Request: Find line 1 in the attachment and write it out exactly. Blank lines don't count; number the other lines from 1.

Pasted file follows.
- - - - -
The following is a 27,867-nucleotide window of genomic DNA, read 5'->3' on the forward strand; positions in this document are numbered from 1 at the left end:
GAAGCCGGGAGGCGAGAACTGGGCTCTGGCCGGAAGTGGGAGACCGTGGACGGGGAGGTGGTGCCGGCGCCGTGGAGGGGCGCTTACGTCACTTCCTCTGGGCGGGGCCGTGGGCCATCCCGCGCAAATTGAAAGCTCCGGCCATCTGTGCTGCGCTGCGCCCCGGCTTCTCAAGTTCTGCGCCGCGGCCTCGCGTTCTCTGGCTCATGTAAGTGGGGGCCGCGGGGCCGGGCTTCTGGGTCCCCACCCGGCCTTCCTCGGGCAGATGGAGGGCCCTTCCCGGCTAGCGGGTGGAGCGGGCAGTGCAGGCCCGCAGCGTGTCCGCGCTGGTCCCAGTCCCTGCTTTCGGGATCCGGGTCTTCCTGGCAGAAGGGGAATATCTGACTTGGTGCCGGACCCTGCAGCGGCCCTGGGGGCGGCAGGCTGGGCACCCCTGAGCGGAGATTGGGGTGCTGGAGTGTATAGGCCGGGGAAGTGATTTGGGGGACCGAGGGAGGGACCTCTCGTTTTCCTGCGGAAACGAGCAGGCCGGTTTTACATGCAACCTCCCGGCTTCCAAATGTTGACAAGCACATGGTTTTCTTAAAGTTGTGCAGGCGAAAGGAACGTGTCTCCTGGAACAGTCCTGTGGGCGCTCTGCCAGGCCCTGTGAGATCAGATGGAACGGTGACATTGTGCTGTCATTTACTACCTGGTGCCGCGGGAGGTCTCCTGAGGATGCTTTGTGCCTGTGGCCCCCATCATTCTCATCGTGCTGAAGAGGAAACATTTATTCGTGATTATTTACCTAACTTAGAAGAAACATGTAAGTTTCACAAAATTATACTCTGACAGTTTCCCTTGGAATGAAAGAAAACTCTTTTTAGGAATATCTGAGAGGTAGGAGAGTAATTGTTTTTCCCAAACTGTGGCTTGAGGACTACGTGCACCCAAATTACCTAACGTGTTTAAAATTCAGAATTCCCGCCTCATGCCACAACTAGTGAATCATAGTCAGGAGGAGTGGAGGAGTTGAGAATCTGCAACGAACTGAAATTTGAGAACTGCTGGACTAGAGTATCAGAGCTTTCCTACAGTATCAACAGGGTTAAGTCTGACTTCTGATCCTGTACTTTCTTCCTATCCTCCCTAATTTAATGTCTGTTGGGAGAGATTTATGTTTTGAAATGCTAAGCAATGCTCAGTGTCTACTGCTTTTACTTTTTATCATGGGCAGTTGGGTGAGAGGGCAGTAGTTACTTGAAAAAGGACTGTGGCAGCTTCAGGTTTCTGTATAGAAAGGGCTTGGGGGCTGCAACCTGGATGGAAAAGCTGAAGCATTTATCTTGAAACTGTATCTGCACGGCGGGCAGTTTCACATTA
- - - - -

The following is a 27,867-nucleotide window of genomic DNA, read 5'->3' on the forward strand; positions in this document are numbered from 1 at the left end: